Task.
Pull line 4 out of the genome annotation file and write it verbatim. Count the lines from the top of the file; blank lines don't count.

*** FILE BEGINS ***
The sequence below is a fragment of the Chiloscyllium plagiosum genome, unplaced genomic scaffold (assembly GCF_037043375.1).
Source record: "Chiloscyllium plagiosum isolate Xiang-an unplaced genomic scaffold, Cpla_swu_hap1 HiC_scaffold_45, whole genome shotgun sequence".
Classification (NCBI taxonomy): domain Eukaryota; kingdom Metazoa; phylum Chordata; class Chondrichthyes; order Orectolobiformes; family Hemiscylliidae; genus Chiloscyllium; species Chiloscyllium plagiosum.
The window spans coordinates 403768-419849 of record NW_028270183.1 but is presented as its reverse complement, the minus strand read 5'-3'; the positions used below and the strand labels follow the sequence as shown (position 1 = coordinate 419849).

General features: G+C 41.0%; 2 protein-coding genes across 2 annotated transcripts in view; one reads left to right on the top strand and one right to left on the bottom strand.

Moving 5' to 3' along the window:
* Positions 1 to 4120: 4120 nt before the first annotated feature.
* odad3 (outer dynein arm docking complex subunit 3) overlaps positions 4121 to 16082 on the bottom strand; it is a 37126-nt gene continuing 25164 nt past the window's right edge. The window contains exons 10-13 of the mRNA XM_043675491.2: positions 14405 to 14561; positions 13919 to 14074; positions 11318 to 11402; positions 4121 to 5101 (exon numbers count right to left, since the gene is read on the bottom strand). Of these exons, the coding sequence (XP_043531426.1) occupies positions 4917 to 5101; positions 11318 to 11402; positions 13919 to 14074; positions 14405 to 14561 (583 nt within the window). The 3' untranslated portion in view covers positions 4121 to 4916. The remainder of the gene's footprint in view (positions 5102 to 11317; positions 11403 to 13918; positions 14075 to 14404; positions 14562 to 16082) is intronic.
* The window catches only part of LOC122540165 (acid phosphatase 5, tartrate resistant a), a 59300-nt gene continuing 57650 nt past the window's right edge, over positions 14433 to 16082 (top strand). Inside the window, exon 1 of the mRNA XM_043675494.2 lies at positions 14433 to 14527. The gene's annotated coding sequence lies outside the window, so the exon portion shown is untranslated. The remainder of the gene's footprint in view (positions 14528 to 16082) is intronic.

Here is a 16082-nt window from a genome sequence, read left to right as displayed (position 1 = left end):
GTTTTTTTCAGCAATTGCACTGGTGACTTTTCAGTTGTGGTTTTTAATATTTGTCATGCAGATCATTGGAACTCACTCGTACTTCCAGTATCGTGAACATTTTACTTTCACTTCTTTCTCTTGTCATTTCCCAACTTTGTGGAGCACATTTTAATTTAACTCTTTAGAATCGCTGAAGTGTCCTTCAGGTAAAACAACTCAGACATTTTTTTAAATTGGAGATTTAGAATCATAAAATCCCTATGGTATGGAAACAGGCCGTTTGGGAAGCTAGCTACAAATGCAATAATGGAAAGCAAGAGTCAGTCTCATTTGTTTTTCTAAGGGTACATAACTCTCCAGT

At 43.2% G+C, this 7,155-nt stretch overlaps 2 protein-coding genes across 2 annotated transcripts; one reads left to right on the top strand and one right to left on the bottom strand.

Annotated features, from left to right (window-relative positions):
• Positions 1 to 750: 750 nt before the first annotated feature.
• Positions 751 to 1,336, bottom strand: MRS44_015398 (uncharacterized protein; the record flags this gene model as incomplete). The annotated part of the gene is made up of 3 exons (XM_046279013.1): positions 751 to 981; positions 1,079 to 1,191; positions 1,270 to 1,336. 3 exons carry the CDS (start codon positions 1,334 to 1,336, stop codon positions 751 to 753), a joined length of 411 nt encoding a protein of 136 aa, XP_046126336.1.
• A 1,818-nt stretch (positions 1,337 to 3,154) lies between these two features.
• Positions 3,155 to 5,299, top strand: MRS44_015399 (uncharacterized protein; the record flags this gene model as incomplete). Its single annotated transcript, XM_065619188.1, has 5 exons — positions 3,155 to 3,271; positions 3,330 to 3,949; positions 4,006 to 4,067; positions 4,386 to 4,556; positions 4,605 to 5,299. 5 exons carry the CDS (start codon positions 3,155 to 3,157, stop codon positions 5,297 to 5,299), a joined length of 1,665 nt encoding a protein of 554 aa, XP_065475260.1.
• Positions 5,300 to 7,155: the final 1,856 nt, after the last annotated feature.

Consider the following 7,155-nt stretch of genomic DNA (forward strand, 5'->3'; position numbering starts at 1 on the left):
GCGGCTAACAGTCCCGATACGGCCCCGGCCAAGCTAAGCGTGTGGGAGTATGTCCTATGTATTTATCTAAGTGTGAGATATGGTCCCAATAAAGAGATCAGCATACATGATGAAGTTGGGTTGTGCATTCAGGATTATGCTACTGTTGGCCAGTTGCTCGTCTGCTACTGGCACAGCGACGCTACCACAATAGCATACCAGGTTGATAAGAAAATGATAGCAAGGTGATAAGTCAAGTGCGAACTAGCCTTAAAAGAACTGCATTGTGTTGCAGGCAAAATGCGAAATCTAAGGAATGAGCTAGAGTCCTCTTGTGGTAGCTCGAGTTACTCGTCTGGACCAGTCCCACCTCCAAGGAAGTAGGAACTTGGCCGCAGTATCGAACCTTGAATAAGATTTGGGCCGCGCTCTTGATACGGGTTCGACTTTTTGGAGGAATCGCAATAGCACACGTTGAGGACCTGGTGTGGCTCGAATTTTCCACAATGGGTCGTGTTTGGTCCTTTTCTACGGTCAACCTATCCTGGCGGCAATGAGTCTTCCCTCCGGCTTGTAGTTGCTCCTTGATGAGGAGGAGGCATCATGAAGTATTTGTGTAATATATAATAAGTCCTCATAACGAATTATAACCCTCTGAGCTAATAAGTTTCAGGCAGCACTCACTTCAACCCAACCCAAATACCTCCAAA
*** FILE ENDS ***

The window spans coordinates 403768-419849 of record NW_028270183.1 but is presented as its reverse complement, the minus strand read 5'-3'; the positions used below and the strand labels follow the sequence as shown (position 1 = coordinate 419849).